This is, of course, an extreme illustration, but when we look at our society today, with a growing number of children suffering from poor mental health, low self-esteem and anxiety, and with surveys reporting children saying they’re not happy, we think it’s a good idea to find out why.
When babies don’t experience sufficient appropriately responsive care to establish that special bond, and don’t receive the assurance that they are loved, is that why they are not enjoying happy childhoods? Rather than spending huge sums of money later on trying to deal with consequent mental and health problems, wouldn’t it be better to invest in relationships in the first three years to prevent these problems developing in the first place? What About The Children? wants to promote an informed conversation in which these questions are faced and policies are devised which enable parents to fulfil their vitally important role in bringing up happy, physically and mentally healthy children, who will then be able to make a positive contribution to society.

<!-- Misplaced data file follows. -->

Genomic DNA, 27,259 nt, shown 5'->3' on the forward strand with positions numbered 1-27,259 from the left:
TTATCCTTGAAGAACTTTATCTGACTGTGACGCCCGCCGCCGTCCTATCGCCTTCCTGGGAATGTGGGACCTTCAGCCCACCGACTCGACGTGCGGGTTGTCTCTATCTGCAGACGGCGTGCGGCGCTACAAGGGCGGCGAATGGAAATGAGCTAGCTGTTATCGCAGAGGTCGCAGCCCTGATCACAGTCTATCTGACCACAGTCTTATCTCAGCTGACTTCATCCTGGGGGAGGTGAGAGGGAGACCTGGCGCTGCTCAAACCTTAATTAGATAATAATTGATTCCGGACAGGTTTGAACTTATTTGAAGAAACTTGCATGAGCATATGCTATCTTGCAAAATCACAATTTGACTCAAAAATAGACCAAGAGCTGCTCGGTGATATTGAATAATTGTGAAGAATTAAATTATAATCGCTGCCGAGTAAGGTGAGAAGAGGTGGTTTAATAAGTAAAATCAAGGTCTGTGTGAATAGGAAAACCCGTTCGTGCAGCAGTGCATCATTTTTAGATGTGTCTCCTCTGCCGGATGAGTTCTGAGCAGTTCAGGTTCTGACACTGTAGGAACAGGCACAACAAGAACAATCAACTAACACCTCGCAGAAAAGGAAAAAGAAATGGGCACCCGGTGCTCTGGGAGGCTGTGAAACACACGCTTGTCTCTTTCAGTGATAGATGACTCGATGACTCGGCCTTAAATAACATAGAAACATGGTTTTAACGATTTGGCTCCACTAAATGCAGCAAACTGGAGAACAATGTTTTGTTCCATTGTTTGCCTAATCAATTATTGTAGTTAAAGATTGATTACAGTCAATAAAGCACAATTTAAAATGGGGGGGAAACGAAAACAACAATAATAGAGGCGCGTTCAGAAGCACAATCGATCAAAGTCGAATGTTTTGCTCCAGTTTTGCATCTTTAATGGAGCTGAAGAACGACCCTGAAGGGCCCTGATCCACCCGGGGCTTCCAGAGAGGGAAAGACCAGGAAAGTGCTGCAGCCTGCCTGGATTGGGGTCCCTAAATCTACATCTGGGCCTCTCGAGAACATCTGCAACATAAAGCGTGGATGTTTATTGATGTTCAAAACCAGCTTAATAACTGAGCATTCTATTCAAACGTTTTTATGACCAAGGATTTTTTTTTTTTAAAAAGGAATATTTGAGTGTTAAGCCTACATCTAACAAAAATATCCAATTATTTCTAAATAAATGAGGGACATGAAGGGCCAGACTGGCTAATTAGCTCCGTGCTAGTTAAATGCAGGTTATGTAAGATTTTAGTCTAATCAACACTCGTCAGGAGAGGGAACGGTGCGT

All sorts of ideas need to be examined:
- should infant brain development and the science of childcare be part of the school curriculum;
- should mothers be given financial help to be able to be their babies’ main carer in the critical first three years; should childcare workers receive better pay;
- should programmes like Sure Start Children’s Centres be reinstated …..?
What About The Children? wants the best outcome for children through better informed public understanding of the importance of the relationship between parents and babies in creating a happier society.